2018 is proving to be an end of an era in many ways. Finishing what 2016 started, it’s the end of hegemonically white male filmmaking in Hollywood: opening up an unprecedented age in Hollywood history in which so many of the year’s unimpeachable ‘best films’ are written, directed and fronted by people of color and women. It’s year-long embarrassment of riches has put an end to the idea that the “good movies” each year only come out in November and December. And with the release of The Old Man and the Gun (2018), it is the end of esteemed actor Robert Redford’s decades-long career as a filmmaker.
Redford has enjoyed a storied time in Hollywood, helping to shape some of the most important and best-remembered films of the last 58 years. He played one half of the dynamic duo of Butch Cassidy and the Sundance Kid (1969), which helped to reimagine the classic western into the fun and funny form that it turned to during its revisionist period. He played real-life hero Bob Woodward in All the President’s Men (1976), the film about the breaking of the Watergate Scandal and the narrative precursor to last year’s The Post (2017). And he played the villainous Alexander Pierce in Captain America: The Winter Solider (2014), a deeply undercover Hydra operative at the very height of SHIELD command, in a movie that is itself deeply indebted to the work he did on All the President’s Men.
But his time on the silver screen has come, and now tragically gone. His final film, the whimsical, romantic and deeply Redfordesque The Old Man and the Gun, will by all accounts be his last: the feather in the cap of a long, varied and truly exceptional body of work spanning the very best that Hollywood has to offer. And caps off this resplendent career with the same bittersweet and semi-comic charm that we have come to expect of Robert Redford: most of us over the long course of our entire lives.
Robert Redford — looking infinitely more like the octogenarian he is than ever before, his face a crisscrossed web of leathery, lived-in wrinkles — plays Forrest Tucker, a career criminal whose working across the country with his old partners, the so-called Over the Hill Gang, knocking off banks in their twilight years. Not your ordinary lot of hardened criminals, though, they (and especially Tucker) are gentlemen to the core: quick to smile, slow to anger, and simply beyond charming. After quietly holding up a bank that policeman John Hunt (Casey Affleck) was in with his young children — so quietly, in fact, that he didn’t realize that anything was the matter until after the Tucker had calmly left the premises — Hunt begins to connect the dots from the Over the Hill Gang’s interstate crime spree, threating not just Tucker and the gang, but his winter romance with forever farm girl Jewel (Sissy Spacek).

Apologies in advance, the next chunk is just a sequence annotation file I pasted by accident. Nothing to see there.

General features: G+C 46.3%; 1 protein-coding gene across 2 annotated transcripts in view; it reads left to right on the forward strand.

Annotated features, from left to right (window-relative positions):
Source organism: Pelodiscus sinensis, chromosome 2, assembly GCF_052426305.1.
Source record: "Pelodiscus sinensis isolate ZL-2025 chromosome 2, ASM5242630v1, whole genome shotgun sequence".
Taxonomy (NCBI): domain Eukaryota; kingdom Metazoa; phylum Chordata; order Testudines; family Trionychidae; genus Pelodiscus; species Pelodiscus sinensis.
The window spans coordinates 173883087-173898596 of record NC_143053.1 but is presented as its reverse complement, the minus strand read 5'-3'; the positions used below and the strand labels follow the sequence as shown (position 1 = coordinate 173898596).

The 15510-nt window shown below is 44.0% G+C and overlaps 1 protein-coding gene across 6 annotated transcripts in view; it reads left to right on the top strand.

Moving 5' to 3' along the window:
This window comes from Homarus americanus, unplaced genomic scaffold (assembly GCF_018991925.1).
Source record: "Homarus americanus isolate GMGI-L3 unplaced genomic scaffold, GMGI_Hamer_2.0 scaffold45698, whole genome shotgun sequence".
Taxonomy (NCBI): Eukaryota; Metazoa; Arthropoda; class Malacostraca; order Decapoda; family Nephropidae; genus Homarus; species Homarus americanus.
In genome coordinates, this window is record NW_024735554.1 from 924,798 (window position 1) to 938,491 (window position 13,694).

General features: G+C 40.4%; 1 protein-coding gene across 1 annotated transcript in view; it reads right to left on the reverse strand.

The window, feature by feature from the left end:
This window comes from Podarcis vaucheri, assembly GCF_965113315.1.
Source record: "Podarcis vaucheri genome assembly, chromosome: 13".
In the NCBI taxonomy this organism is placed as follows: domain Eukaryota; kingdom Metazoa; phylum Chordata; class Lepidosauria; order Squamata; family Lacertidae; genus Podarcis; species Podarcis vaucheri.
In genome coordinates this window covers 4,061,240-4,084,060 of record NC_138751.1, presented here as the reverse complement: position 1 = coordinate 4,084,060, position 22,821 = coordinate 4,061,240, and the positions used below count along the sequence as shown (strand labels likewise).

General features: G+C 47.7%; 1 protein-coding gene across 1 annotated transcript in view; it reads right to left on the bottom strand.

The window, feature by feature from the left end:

Never mind the story, which deftly balances the latter-day romance between Forrest and Jewel with the light-hearted capers that Forrest pulls off with his gang. Never mind the director, David Lowery, who brings all the skills acquired from the similarly engrossing Ain’t Them Bodies Saints (2013) and A Ghost Story (2017) to bear here. You don’t even need to mind the supporting cast, many of whom boast comparably long and excellent work to Redford and commit themselves admirably here. The Old Man and the Gun is Redford’s movie, and it lives and dies at the feet of his performance.
Thankfully, though, Redford throws himself into this role just as you would expect him to. He is witty and charming and brings a tangible level of class to the proceedings that would simply not be there in his absence. He sweet talks everybody from the tellers and managers at the banks he’s robbing to the cops who are hunting him down to the sometimes-suspicious Jewel who grows to suspect that her new beau is something other than what he appears to be, and, in the process, the audience as well. Despite the impossible lightness of the material, he brings the full weight of his profound talents to bear on the proceedings, delivering what might actually just be one of the best performances of his career as a direct result of it. And given that Redford has never won an Oscar for acting in his entire career — and was actually only nominated once for The Sting (1973) — he stands a very good chance of steamrolling through this year’s competition in the Academy’s presumptive last chance to correct that oversight.
Normally, I can’t stand movies like this: feel-good puff-pieces about gracefully aging characters desperate for one last chance to show the kids how it’s done and prove to themselves that they aren’t as old as people tell them that they are. In fact, a lot of those roles have occupied these last few years of Redford’s filmography. But The Old Man and the Gun is different. It isn’t about proving to the world how “age is only a number” or getting one over on the next generation. It’s simply the story of a guy who found the one thing in life that he loves to do, and it just so happens to be robbing banks. It doesn’t matter if he’s seven years old or seventy — a fact that the film itself makes abundantly clear in a humorous montage of Tucker’s 16 prison breaks over the course of his life of crime — he’s just happy to go to work each morning with his smile in hand a pocket full of repartee.
When it comes down to it, The Old Man and the Gun is simply Hollywood front-and-center. It’s a light-hearted heist movie with the world’s most charming protagonist. It’s a heartfelt romance that unfolds naturally on the screen. And it’s about one splendid lifetime, lived uncompromisingly to the fullest.
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